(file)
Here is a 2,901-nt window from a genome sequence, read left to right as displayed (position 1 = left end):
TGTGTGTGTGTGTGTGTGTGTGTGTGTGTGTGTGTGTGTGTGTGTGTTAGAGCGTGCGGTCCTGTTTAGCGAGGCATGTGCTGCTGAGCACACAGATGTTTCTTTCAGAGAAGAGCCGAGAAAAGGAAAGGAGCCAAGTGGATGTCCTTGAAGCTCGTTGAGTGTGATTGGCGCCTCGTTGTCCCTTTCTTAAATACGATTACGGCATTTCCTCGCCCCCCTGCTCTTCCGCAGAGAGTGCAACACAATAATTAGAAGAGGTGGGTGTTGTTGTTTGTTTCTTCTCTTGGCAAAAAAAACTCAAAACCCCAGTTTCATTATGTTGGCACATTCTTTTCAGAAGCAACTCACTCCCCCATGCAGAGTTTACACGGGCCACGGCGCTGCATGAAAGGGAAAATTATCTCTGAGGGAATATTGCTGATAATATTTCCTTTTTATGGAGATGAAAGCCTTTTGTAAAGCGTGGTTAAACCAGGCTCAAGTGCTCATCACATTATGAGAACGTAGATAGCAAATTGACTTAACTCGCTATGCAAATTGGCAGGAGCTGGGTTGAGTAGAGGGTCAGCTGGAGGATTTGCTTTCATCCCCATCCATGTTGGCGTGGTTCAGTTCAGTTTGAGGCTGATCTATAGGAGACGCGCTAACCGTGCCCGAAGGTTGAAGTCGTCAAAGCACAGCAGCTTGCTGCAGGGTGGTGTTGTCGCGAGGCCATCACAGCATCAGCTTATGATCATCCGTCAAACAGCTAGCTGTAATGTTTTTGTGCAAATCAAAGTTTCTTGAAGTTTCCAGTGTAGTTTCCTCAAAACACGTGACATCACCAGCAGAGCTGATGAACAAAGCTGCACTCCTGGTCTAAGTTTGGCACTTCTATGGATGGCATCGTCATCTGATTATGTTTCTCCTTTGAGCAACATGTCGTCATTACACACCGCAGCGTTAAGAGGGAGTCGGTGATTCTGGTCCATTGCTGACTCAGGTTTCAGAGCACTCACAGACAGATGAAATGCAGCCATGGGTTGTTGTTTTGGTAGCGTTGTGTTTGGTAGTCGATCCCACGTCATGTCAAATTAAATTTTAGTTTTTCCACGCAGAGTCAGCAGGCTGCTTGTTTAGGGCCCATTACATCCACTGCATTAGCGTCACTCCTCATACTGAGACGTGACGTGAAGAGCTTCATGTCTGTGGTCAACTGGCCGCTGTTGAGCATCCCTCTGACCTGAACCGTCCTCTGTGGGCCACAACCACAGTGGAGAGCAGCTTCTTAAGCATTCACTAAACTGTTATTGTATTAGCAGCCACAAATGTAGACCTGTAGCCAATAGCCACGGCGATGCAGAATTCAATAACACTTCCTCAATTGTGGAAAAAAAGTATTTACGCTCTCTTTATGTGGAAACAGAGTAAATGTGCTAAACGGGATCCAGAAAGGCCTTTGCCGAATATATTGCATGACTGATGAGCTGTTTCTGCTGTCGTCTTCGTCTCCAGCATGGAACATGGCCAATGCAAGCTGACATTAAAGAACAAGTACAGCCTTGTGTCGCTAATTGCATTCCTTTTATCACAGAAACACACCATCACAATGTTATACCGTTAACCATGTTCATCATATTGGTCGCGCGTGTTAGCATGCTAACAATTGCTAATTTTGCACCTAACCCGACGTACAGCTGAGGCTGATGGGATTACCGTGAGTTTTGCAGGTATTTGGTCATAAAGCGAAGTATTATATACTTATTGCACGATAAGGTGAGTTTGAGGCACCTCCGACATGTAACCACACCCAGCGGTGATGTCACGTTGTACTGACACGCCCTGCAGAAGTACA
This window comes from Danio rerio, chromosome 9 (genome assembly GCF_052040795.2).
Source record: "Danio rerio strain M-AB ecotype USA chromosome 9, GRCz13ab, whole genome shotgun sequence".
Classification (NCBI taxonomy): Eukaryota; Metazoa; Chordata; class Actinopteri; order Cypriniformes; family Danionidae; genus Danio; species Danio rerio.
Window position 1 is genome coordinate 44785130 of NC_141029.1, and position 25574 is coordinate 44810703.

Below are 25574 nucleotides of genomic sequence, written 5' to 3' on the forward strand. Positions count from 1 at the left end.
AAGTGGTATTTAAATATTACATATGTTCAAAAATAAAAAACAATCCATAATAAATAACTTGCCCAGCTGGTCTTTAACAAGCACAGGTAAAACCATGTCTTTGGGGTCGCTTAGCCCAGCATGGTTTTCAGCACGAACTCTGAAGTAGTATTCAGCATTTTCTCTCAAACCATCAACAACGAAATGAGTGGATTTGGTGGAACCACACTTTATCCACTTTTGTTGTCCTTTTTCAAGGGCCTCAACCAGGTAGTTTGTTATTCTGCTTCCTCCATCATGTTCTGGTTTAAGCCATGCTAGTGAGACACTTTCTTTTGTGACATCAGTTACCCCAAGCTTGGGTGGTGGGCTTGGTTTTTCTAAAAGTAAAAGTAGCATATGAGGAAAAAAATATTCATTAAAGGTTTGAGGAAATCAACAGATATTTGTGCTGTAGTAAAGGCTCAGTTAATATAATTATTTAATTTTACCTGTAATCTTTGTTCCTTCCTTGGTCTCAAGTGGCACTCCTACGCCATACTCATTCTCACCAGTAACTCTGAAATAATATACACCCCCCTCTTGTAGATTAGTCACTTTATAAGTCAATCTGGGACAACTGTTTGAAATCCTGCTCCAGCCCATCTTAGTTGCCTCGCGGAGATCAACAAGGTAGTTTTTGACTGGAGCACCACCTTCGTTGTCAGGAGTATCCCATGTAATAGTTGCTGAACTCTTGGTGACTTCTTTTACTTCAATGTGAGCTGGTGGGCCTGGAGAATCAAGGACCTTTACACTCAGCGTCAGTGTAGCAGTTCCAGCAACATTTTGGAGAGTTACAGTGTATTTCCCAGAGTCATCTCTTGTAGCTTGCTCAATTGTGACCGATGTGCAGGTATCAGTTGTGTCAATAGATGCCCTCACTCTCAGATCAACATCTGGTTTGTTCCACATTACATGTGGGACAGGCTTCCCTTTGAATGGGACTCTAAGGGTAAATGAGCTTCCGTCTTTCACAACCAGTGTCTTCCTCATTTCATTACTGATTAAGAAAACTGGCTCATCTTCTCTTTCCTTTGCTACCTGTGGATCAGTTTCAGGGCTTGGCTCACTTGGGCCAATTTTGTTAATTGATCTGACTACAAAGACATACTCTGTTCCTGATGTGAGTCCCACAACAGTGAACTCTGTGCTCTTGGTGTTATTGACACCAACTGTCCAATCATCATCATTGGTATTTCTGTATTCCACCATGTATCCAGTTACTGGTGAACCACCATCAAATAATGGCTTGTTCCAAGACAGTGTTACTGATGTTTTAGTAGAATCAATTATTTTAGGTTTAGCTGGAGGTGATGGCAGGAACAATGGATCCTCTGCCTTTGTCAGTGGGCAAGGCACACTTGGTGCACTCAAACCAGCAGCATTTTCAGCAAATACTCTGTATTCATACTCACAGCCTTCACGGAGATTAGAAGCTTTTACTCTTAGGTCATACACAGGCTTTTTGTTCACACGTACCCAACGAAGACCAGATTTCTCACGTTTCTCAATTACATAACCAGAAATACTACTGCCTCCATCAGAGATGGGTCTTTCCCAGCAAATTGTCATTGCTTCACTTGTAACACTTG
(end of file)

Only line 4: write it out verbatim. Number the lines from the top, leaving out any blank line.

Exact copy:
Source record: "Danio rerio strain M-AB ecotype USA chromosome 9, GRCz13ab, whole genome shotgun sequence".